Meet Kawanna Bright, head of Information Services and Student Engagement

Jun 15, 2012

"Making the decision to accept this position was an easy thing for me," said Kawanna Bright, head of Information Services and Student Engagement at the UTSA Libraries. "I had heard so many good things about UTSA."

Kawanna, who grew up in Tullahoma, Tenn., joined the UTSA Libraries in August 2010. She earned her bachelor’s degree in psychology from the University of Oklahoma.

At the university, she worked as an aide in the Chemistry-Mathematics Library, starting her down the path of librarianship. She went on to earn her master's in library science from the University of Washington.

Before starting at the UTSA Libraries, she held positions at the University of Tennessee and at North Carolina State University where she served as instructional services librarian. 

While at North Carolina State University, Kawanna acted as the library’s liaison to the First Year College and First Year Writing Program, and developed innovative orientation activities and exhibits for incoming students, among many other initiatives.

The ability to focus on student needs and lead a then-new department attracted her to the position at UTSA.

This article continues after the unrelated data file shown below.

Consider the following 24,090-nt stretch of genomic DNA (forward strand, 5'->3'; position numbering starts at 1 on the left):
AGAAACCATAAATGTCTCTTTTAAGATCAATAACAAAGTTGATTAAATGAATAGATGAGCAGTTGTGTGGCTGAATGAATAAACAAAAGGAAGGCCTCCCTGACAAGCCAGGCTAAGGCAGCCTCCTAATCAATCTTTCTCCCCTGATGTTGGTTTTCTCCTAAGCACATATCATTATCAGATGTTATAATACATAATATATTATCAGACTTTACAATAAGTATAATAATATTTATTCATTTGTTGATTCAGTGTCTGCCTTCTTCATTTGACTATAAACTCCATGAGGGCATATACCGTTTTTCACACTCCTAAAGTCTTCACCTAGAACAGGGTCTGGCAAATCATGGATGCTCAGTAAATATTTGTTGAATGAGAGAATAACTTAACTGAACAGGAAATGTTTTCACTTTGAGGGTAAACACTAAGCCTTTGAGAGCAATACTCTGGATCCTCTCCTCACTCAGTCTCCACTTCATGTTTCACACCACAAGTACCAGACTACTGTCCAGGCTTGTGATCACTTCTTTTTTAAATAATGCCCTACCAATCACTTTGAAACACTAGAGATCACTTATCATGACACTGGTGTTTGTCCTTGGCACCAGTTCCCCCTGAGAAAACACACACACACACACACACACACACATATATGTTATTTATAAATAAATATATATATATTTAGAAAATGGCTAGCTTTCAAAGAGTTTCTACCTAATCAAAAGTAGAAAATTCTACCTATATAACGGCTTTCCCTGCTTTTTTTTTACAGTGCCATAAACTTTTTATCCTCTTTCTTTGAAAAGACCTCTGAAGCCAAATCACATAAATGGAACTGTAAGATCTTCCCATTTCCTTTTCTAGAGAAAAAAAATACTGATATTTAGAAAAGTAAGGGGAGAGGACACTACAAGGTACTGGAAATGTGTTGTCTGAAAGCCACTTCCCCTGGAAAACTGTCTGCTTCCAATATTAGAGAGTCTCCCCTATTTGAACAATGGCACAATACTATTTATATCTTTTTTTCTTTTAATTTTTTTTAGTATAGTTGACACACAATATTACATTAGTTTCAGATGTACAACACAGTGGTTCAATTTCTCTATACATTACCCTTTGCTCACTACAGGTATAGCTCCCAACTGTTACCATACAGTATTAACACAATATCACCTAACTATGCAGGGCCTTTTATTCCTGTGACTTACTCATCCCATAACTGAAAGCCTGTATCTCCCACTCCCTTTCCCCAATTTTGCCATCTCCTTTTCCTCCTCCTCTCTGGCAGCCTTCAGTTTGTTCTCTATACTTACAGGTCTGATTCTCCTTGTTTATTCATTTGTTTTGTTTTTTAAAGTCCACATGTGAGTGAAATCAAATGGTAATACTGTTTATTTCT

"I enjoy helping first-time and first-generation students succeed," she said. "I really like the fact that we are willing to try new things here if it means better service for our students."

During her time at the UTSA Libraries, Kawanna has seen a number of changes and her department has experienced substantial growth. The addition of two new user experience librarians has allowed the department and the Libraries to focus on users’ needs – in the way they use library space and how they digitally interact with the library.

The department now heads new programs, such as the Peer Coaches program, which is dedicated to having students educate their peers on library use, as well as assisting with other library-related projects and events.

“Working with the peer coaches has been a true joy,” Kawanna said. “Watching them help their peers and seeing the impact they have, reminds me to step back and really think about what our students need. If you lose sight of that, then you aren’t able to offer them the services they need. The peer coaches help me to stay connected to the student population at UTSA, and also ensures that the students have a voice.”

Outside of her busy professional life, Kawanna unwinds by baking (I've been called the 'cookie monster,' she jokes), playing tennis, singing karaoke, competing in pub trivia, and knitting – a hobby she took up just recently. "Baking is nice, but not so appealing when it’s hot outside," she says.